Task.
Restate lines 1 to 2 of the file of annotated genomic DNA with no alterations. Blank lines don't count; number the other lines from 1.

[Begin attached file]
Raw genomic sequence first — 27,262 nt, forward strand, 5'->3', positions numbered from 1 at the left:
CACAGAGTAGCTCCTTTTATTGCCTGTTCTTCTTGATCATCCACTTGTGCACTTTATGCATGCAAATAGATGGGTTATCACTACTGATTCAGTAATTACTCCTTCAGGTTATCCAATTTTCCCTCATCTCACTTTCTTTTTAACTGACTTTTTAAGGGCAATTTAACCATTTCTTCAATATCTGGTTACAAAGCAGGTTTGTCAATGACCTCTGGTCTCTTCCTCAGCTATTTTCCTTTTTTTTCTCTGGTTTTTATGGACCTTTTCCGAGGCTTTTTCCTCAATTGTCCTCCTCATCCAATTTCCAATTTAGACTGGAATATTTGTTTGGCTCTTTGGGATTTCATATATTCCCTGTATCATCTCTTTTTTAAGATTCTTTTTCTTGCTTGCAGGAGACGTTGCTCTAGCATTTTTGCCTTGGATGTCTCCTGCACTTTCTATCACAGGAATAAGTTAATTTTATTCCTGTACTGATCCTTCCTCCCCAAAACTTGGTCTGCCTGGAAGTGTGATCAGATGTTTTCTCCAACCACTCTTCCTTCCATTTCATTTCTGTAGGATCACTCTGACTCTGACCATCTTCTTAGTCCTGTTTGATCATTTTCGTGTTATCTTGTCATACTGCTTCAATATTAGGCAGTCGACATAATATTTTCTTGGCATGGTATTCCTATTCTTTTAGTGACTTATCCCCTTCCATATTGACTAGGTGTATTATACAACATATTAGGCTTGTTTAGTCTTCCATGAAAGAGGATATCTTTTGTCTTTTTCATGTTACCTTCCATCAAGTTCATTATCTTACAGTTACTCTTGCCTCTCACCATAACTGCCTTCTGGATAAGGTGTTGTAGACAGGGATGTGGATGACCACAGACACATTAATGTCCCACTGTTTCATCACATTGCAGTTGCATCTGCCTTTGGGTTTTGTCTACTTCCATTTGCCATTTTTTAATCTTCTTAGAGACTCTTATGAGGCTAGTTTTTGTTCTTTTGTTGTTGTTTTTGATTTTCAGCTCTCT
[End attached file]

Raw genomic sequence first — 27,262 nt, forward strand, 5'->3', positions numbered from 1 at the left:
CACAGAGTAGCTCCTTTTATTGCCTGTTCTTCTTGATCATCCACTTGTGCACTTTATGCATGCAAATAGATGGGTTATCACTACTGATTCAGTAATTACTCCTTCAGGTTATCCAATTTTCCCTCATCTCACTTTCTTTTTAACTGACTTTTTAAGGGCAATTTAACCATTTCTTCAATATCTGGTTACAAAGCAGGTTTGTCAATGACCTCTGGTCTCTTCCTCAGCTATTTTCCTTTTTTTTCTCTGGTTTTTATGGACCTTTTCCGAGGCTTTTTCCTCAATTGTCCTCCTCATCCAATTTCCAATTTAGACTGGAATATTTGTTTGGCTCTTTGGGATTTCATATATTCCCTGTATCATCTCTTTTTTAAGATTCTTTTTCTTGCTTGCAGGAGACGTTGCTCTAGCATTTTTGCCTTGGATGTCTCCTGCACTTTCTATCACAGGAATAAGTTAATTTTATTCCTGTACTGATCCTTCCTCCCCAAAACTTGGTCTGCCTGGAAGTGTGATCAGATGTTTTCTCCAACCACTCTTCCTTCCATTTCATTTCTGTAGGATCACTCTGACTCTGACCATCTTCTTAGTCCTGTTTGATCATTTTCGTGTTATCTTGTCATACTGCTTCAATATTAGGCAGTCGACATAATATTTTCTTGGCATGGTATTCCTATTCTTTTAGTGACTTATCCCCTTCCATATTGACTAGGTGTATTATACAACATATTAGGCTTGTTTAGTCTTCCATGAAAGAGGATATCTTTTGTCTTTTTCATGTTACCTTCCATCAAGTTCATTATCTTACAGTTACTCTTGCCTCTCACCATAACTGCCTTCTGGATAAGGTGTTGTAGACAGGGATGTGGATGACCACAGACACATTAATGTCCCACTGTTTCATCACATTGCAGTTGCATCTGCCTTTGGGTTTTGTCTACTTCCATTTGCCATTTTTTAATCTTCTTAGAGACTCTTATGAGGCTAGTTTTTGTTCTTTTGTTGTTGTTTTTGATTTTCAGCTCTCT